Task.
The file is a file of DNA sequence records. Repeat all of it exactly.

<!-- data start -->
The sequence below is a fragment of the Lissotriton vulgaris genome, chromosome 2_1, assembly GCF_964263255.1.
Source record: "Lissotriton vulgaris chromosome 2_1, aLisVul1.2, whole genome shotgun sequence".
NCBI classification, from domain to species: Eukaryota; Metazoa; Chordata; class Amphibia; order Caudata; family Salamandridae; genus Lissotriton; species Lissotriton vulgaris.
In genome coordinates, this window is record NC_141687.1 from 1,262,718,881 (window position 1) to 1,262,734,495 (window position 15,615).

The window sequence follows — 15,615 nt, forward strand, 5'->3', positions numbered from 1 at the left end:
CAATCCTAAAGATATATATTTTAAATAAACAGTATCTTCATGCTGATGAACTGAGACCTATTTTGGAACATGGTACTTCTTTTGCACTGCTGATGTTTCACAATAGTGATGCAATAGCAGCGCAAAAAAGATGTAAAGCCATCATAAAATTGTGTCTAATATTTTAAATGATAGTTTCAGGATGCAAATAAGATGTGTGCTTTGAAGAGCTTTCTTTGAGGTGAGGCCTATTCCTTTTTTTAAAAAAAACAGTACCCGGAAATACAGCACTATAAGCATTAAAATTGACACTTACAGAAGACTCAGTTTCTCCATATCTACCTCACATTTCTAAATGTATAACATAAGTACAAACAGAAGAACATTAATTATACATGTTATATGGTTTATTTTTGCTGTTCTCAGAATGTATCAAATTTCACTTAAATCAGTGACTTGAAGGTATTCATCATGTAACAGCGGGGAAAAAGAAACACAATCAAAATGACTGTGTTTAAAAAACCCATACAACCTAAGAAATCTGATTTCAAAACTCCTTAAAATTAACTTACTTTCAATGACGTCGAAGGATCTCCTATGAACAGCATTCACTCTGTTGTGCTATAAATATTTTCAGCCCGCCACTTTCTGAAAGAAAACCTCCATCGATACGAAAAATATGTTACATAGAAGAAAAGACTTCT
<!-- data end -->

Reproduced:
The sequence below is a fragment of the Lissotriton vulgaris genome, chromosome 2_1, assembly GCF_964263255.1.
Source record: "Lissotriton vulgaris chromosome 2_1, aLisVul1.2, whole genome shotgun sequence".
NCBI classification, from domain to species: Eukaryota; Metazoa; Chordata; class Amphibia; order Caudata; family Salamandridae; genus Lissotriton; species Lissotriton vulgaris.
In genome coordinates, this window is record NC_141687.1 from 1,262,718,881 (window position 1) to 1,262,734,495 (window position 15,615).

The window sequence follows — 15,615 nt, forward strand, 5'->3', positions numbered from 1 at the left end:
CAATCCTAAAGATATATATTTTAAATAAACAGTATCTTCATGCTGATGAACTGAGACCTATTTTGGAACATGGTACTTCTTTTGCACTGCTGATGTTTCACAATAGTGATGCAATAGCAGCGCAAAAAAGATGTAAAGCCATCATAAAATTGTGTCTAATATTTTAAATGATAGTTTCAGGATGCAAATAAGATGTGTGCTTTGAAGAGCTTTCTTTGAGGTGAGGCCTATTCCTTTTTTTAAAAAAAACAGTACCCGGAAATACAGCACTATAAGCATTAAAATTGACACTTACAGAAGACTCAGTTTCTCCATATCTACCTCACATTTCTAAATGTATAACATAAGTACAAACAGAAGAACATTAATTATACATGTTATATGGTTTATTTTTGCTGTTCTCAGAATGTATCAAATTTCACTTAAATCAGTGACTTGAAGGTATTCATCATGTAACAGCGGGGAAAAAGAAACACAATCAAAATGACTGTGTTTAAAAAACCCATACAACCTAAGAAATCTGATTTCAAAACTCCTTAAAATTAACTTACTTTCAATGACGTCGAAGGATCTCCTATGAACAGCATTCACTCTGTTGTGCTATAAATATTTTCAGCCCGCCACTTTCTGAAAGAAAACCTCCATCGATACGAAAAATATGTTACATAGAAGAAAAGACTTCT